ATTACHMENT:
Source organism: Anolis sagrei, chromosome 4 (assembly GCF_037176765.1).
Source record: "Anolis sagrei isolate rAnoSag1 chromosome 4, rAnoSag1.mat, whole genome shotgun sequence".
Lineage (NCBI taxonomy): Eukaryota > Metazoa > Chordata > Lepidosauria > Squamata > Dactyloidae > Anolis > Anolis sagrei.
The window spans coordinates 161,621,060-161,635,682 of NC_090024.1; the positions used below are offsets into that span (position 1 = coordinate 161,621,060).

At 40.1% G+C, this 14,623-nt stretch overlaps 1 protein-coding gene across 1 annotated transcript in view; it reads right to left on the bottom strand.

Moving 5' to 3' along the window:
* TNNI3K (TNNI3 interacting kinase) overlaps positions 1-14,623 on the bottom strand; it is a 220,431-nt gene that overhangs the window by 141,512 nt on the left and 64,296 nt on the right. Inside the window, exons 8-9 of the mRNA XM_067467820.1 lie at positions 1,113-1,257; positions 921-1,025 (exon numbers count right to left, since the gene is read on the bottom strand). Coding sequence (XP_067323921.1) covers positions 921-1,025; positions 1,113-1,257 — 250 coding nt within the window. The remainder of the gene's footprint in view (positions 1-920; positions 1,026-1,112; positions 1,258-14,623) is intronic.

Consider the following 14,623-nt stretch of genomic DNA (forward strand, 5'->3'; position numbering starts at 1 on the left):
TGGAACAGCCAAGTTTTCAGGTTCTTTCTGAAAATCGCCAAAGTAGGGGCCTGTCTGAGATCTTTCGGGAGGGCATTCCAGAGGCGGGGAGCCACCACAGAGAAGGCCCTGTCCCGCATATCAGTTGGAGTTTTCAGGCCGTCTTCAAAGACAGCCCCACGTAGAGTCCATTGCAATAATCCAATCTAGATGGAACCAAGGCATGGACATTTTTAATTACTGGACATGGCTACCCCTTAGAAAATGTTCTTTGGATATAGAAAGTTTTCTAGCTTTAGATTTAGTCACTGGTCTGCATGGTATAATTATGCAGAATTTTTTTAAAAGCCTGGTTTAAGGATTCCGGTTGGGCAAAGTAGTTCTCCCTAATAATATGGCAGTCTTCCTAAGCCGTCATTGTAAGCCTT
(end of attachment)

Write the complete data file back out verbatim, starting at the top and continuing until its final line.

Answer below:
Source organism: Anolis sagrei, chromosome 4 (assembly GCF_037176765.1).
Source record: "Anolis sagrei isolate rAnoSag1 chromosome 4, rAnoSag1.mat, whole genome shotgun sequence".
Lineage (NCBI taxonomy): Eukaryota > Metazoa > Chordata > Lepidosauria > Squamata > Dactyloidae > Anolis > Anolis sagrei.
The window spans coordinates 161,621,060-161,635,682 of NC_090024.1; the positions used below are offsets into that span (position 1 = coordinate 161,621,060).

At 40.1% G+C, this 14,623-nt stretch overlaps 1 protein-coding gene across 1 annotated transcript in view; it reads right to left on the bottom strand.

Moving 5' to 3' along the window:
* TNNI3K (TNNI3 interacting kinase) overlaps positions 1-14,623 on the bottom strand; it is a 220,431-nt gene that overhangs the window by 141,512 nt on the left and 64,296 nt on the right. Inside the window, exons 8-9 of the mRNA XM_067467820.1 lie at positions 1,113-1,257; positions 921-1,025 (exon numbers count right to left, since the gene is read on the bottom strand). Coding sequence (XP_067323921.1) covers positions 921-1,025; positions 1,113-1,257 — 250 coding nt within the window. The remainder of the gene's footprint in view (positions 1-920; positions 1,026-1,112; positions 1,258-14,623) is intronic.

Consider the following 14,623-nt stretch of genomic DNA (forward strand, 5'->3'; position numbering starts at 1 on the left):
TGGAACAGCCAAGTTTTCAGGTTCTTTCTGAAAATCGCCAAAGTAGGGGCCTGTCTGAGATCTTTCGGGAGGGCATTCCAGAGGCGGGGAGCCACCACAGAGAAGGCCCTGTCCCGCATATCAGTTGGAGTTTTCAGGCCGTCTTCAAAGACAGCCCCACGTAGAGTCCATTGCAATAATCCAATCTAGATGGAACCAAGGCATGGACATTTTTAATTACTGGACATGGCTACCCCTTAGAAAATGTTCTTTGGATATAGAAAGTTTTCTAGCTTTAGATTTAGTCACTGGTCTGCATGGTATAATTATGCAGAATTTTTTTAAAAGCCTGGTTTAAGGATTCCGGTTGGGCAAAGTAGTTCTCCCTAATAATATGGCAGTCTTCCTAAGCCGTCATTGTAAGCCTT